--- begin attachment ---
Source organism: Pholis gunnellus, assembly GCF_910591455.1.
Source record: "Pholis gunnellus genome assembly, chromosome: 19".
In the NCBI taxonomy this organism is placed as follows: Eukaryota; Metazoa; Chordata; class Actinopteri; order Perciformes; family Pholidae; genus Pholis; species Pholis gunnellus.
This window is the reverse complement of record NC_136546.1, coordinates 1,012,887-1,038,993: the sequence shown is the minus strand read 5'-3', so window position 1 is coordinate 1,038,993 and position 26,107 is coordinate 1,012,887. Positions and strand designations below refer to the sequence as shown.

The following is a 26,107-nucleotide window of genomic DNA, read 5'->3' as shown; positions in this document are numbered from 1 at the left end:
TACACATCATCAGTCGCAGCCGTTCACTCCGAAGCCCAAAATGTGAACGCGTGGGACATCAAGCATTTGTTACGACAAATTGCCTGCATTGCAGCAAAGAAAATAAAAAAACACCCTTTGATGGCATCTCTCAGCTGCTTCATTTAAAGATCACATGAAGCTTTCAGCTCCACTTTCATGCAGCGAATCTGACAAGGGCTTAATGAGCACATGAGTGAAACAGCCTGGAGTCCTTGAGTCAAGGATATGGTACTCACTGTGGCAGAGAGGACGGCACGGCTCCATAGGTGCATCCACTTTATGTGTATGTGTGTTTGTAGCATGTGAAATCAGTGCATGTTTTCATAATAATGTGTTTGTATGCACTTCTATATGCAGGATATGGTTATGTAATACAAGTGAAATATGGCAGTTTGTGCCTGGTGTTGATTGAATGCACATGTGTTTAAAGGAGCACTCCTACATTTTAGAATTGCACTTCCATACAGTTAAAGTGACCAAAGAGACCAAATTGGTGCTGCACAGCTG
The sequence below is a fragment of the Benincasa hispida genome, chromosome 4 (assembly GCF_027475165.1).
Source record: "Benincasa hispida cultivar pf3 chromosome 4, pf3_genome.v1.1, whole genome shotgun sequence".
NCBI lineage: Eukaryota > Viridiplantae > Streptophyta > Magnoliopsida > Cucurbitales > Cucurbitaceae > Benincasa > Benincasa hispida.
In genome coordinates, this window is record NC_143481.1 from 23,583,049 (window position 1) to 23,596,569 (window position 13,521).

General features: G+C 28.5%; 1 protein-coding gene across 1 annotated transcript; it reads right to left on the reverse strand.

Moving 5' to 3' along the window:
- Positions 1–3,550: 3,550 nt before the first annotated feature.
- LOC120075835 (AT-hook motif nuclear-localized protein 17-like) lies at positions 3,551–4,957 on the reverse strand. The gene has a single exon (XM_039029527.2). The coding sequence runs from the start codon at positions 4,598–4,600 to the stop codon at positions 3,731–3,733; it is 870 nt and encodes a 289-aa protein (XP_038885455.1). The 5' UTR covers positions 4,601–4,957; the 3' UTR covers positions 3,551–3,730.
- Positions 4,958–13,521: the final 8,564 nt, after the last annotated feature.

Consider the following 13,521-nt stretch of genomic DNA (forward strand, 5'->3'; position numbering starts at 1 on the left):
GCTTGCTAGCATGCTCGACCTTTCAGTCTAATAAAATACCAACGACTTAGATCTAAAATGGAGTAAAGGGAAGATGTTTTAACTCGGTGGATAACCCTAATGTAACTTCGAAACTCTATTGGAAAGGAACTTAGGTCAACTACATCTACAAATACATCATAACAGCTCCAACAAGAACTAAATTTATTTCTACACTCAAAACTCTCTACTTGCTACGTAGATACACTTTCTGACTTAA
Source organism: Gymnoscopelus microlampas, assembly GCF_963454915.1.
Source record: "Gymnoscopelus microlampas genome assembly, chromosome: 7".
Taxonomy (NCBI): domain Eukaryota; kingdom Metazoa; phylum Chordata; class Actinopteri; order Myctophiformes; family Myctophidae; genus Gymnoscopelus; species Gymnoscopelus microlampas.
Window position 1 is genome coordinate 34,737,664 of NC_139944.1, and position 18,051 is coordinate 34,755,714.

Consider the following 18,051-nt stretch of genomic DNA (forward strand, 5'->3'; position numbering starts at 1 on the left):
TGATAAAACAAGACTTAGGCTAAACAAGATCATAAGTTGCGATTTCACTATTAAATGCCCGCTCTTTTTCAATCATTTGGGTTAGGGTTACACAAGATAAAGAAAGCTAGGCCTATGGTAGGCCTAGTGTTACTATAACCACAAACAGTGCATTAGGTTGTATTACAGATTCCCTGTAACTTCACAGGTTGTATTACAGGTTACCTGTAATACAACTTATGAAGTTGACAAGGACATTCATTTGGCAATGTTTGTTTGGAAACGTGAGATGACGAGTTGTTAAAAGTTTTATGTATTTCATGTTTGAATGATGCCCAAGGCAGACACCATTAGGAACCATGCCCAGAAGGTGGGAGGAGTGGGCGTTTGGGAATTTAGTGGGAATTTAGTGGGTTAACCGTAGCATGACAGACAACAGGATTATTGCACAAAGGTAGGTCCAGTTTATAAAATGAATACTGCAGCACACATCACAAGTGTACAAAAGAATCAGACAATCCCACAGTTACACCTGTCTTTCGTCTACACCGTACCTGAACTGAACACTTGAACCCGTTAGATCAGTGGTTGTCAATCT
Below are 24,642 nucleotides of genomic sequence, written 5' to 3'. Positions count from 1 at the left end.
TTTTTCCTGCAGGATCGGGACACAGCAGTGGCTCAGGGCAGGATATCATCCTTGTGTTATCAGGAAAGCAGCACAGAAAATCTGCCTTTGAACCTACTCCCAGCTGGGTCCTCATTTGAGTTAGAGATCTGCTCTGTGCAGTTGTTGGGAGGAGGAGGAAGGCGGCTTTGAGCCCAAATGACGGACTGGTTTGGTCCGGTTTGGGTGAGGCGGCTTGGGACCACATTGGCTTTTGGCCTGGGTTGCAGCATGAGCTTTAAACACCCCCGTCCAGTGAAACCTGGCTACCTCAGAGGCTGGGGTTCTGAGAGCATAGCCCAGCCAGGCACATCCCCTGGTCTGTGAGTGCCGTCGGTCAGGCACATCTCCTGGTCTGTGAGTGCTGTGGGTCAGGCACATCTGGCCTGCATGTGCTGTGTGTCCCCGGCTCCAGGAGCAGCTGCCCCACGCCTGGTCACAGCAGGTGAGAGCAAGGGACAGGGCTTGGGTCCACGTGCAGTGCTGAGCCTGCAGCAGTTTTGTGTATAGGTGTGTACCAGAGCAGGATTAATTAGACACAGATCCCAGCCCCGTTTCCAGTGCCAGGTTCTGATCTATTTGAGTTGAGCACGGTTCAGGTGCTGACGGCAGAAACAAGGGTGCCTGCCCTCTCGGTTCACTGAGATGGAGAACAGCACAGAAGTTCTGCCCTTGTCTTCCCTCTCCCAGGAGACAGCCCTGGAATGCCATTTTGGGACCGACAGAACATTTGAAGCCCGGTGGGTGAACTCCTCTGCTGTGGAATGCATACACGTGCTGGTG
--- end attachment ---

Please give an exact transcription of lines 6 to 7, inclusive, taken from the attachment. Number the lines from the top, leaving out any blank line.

TACACATCATCAGTCGCAGCCGTTCACTCCGAAGCCCAAAATGTGAACGCGTGGGACATCAAGCATTTGTTACGACAAATTGCCTGCATTGCAGCAAAGAAAATAAAAAAACACCCTTTGATGGCATCTCTCAGCTGCTTCATTTAAAGATCACATGAAGCTTTCAGCTCCACTTTCATGCAGCGAATCTGACAAGGGCTTAATGAGCACATGAGTGAAACAGCCTGGAGTCCTTGAGTCAAGGATATGGTACTCACTGTGGCAGAGAGGACGGCACGGCTCCATAGGTGCATCCACTTTATGTGTATGTGTGTTTGTAGCATGTGAAATCAGTGCATGTTTTCATAATAATGTGTTTGTATGCACTTCTATATGCAGGATATGGTTATGTAATACAAGTGAAATATGGCAGTTTGTGCCTGGTGTTGATTGAATGCACATGTGTTTAAAGGAGCACTCCTACATTTTAGAATTGCACTTCCATACAGTTAAAGTGACCAAAGAGACCAAATTGGTGCTGCACAGCTG
The sequence below is a fragment of the Benincasa hispida genome, chromosome 4 (assembly GCF_027475165.1).